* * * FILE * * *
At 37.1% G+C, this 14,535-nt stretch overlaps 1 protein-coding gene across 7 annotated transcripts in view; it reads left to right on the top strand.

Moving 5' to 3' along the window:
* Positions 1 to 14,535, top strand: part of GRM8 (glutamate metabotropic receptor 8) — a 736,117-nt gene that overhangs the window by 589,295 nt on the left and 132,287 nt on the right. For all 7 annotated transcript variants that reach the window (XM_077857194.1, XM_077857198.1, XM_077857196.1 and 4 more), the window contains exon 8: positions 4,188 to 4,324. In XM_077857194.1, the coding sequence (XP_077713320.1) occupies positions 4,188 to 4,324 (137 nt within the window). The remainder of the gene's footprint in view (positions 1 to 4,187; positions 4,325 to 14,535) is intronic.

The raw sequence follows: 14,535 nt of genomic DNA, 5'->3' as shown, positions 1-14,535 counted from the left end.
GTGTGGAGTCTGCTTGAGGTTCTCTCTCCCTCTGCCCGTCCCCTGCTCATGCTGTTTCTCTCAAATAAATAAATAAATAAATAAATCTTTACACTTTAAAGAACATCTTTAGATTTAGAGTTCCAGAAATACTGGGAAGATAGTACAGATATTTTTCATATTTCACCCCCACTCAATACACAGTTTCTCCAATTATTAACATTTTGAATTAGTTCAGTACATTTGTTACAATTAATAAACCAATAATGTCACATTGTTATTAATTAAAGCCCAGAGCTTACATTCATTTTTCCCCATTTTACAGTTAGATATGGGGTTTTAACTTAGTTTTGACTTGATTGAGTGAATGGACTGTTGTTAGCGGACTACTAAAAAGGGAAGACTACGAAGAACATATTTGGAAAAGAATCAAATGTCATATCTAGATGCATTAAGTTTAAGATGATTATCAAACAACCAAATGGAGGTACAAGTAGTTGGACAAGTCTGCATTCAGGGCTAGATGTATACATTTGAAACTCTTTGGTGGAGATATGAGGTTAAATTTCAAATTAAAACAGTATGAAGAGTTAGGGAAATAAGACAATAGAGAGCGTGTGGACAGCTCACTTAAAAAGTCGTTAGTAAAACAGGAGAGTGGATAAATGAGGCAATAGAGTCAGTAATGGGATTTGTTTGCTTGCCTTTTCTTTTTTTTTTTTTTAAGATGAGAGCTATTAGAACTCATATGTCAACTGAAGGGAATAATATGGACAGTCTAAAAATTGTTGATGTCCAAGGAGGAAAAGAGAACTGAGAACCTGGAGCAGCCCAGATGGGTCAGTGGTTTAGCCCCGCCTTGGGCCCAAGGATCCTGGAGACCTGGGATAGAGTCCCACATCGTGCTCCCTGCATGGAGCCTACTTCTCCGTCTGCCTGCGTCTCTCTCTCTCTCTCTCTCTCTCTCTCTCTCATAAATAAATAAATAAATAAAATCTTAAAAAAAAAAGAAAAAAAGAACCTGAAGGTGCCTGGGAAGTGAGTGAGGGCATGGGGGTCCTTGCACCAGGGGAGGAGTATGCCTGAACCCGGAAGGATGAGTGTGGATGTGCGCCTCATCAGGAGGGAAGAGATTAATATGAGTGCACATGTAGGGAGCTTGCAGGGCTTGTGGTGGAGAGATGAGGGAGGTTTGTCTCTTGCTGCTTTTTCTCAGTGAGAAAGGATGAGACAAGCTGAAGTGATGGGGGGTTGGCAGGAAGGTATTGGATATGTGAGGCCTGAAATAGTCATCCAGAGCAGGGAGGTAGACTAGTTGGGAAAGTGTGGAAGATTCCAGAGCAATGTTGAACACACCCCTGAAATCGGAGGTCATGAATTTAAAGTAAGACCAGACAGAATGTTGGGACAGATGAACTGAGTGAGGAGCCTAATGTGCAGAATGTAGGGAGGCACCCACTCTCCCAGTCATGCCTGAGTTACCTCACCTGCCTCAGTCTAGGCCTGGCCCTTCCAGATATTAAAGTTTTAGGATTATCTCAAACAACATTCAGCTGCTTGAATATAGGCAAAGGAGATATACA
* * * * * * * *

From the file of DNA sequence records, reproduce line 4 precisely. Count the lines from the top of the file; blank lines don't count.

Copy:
The raw sequence follows: 14,535 nt of genomic DNA, 5'->3' as shown, positions 1-14,535 counted from the left end.